Fathers in the Media

By Gary Kerr

This is an intriguing assignment. Having majored in Broadcast Journalism, I have always considered myself a “media freak”  a term coined by one of my college professors. I grew up in the “golden age” of television. So, I feel qualified to discuss media fathers.

The Early Years

Like many of you, I grew up watching fathers on television, and for the most part, they were good role models. Can you identify these TV fathers? If so, you are probably a “media freak.” Steve Douglas, Andy Taylor, Ward Cleaver, Rob Petrie.

How did you do? Did you recognize Steve Douglas as the father on My Three Sons? Andy Taylor as Opie’s father on The Andy Griffith Show? Ward Cleaver as father of the Beaver? Rob Petrie with Laura and Richie on The Dick Van Dyke Show? These men were role models whether consciously or unconsciously for many who grew up in the 50s and 60s. They were typical of the way television portrayed fathers during this era. They shared several character traits in common.

Moral Purity. They were depicted as men of strong moral character. Two of the four (Steve and Andy) were widowers. We cannot imagine either of them being involved in an illicit sexual affair. Imagining Rob or Ward cheating on their wives is equally impossible.

Leadership. All of these men were unquestionably the heads of their houses. They understood that it was their duty to provide for their families, and they took that responsibility seriously. We do not see these men wasting their paycheck drinking, gambling, or neglecting their families in any way. They took good care of those for whom they were responsible.

Love. These fathers loved their families unconditionally. Ward and Rob loved their wives. They all loved their children. They were not afraid to show that love. Hugs, kisses, and other demonstrable displays of affection were common.

Having said that, let me add that the portrayal of TV fathers in the early years was not all positive. I have noticed something about the conduct of these men as I have grown older. I must admit that I missed it when I was young, and even now, I am inclined to ignore it. They were prone to use “situation ethics” in solving family problems. Andy is my favorite. It pains me to acknowledge that he would frequently “stretch the truth”  to be honest, he often lied  to teach some life-lesson to Opine. Situation ethics played a prominent role in the lives of most TV characters in the golden age. As you view reruns, watch for the number of times that situation ethics comes into play in the solution of problems. It might just shock you.

Times Have Changed

Television’s depiction of fathers has certainly changed since those days. Now, even in those shows that present “positive” portrayals of the family, the role of the father has been transformed.

First, television is at the forefront of the liberal movement in trying to redefine the family unit. The “nuclear” family is a relic. Single parents are less likely to be widows or widowers, and more likely to be unmarried (i.e., Murphy Brown). Homosexual characters have also begun to pervade the family settings of many of today’s TV series. Many of today’s TV “moms” and “dads” are divorced, and living with their second, third, or fourth mate.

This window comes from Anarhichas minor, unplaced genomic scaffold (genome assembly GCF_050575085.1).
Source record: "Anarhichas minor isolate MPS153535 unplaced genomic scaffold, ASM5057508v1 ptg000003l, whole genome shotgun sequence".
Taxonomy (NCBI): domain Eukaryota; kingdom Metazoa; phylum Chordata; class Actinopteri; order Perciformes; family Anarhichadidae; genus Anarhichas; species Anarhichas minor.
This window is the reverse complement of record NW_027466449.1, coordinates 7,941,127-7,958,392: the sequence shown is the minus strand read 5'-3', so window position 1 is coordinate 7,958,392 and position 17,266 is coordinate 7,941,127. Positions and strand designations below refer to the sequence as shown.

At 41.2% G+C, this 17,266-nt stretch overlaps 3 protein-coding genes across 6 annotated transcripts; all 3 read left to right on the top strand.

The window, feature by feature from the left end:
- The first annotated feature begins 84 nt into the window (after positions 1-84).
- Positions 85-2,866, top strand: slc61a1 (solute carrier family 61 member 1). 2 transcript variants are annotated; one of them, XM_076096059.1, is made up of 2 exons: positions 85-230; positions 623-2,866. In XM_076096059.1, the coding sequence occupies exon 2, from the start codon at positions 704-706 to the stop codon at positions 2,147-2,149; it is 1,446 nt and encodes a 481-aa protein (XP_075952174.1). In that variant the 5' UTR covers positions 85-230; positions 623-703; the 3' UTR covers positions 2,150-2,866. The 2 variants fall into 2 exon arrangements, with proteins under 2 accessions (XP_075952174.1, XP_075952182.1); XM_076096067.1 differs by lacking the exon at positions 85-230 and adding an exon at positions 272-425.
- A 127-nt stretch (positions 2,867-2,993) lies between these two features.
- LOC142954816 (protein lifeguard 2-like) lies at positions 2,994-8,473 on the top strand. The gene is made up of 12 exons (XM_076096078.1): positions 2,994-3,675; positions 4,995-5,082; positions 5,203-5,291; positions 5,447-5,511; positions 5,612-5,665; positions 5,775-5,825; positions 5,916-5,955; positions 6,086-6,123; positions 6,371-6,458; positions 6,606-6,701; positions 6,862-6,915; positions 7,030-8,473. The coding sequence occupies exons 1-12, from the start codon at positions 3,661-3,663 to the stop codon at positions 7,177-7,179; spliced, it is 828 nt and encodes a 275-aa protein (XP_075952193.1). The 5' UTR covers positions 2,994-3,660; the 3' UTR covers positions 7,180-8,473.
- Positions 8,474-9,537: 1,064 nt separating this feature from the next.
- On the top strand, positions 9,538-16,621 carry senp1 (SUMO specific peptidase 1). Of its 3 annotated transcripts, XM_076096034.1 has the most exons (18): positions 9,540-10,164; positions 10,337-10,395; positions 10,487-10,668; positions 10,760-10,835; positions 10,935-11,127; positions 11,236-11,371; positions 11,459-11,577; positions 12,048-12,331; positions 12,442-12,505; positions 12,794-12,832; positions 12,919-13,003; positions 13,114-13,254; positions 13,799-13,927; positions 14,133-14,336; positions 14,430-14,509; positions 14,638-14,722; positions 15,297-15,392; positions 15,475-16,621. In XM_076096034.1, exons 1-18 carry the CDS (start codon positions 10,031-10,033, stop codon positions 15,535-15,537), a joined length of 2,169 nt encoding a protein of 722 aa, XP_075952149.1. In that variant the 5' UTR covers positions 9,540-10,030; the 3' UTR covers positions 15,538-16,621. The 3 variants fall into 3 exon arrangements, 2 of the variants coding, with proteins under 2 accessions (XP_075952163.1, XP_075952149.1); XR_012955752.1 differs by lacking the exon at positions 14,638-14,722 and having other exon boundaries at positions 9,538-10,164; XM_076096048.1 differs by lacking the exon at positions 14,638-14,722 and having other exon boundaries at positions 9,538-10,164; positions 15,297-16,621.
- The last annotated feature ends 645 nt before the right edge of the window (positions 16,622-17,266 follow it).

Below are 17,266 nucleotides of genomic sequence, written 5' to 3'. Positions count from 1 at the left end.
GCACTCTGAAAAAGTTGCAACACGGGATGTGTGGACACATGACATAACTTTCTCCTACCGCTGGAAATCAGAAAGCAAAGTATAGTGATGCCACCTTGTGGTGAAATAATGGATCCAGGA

A few programs do try to portray fathers in a positive light. Let us notice, though, how that “positive” depiction has changed.

Fathers in today’s programs are likely to be characterized as bumbling, weak, unenlightened men. One of the most popular sitcoms of recent years is The Cosby Show. It introduced us to a medical doctor, Heathcliff Huxtable, who was obviously not the head of his family. He had poor social skills. He was constantly being corrected about his parenting decisions by his wife. He was a totally uncoordinated moron when it came to making repairs around the house. The family leader was Heathcliff’s wife, Clair, an attorney. This depiction of the father as a weak, politically incorrect buffoon has continued, and is now the predominant TV picture of the father in the home. The vast majority of today’s media presentations of the family elevate the woman/wife/mother to the role of strength and leadership, and leave the father to the role of family clown. The popular show Home Improvement, with father Tim “the Tool-Man” Taylor, is a classic example of this shift.

Concluding Thoughts

This special issue of Guardian of Truth contains articles depicting the proper role of the father. Perhaps the most important lesson we learn from the media’s characterization of fathers is that we should not look to the media for our examples. Even in the golden age of television, the best of fathers were likely to engage in activities such as situation ethics. When all is said and done, Ward, Steve, Rob, Andy, Heathcliff, and the “Tool-Man” do not give us good examples of how to be fathers. If we want to know how to be godly fathers, we are going to have to read and study God’s word.

Guardian of Truth XLI: 12 p. 21-22
June 19, 1997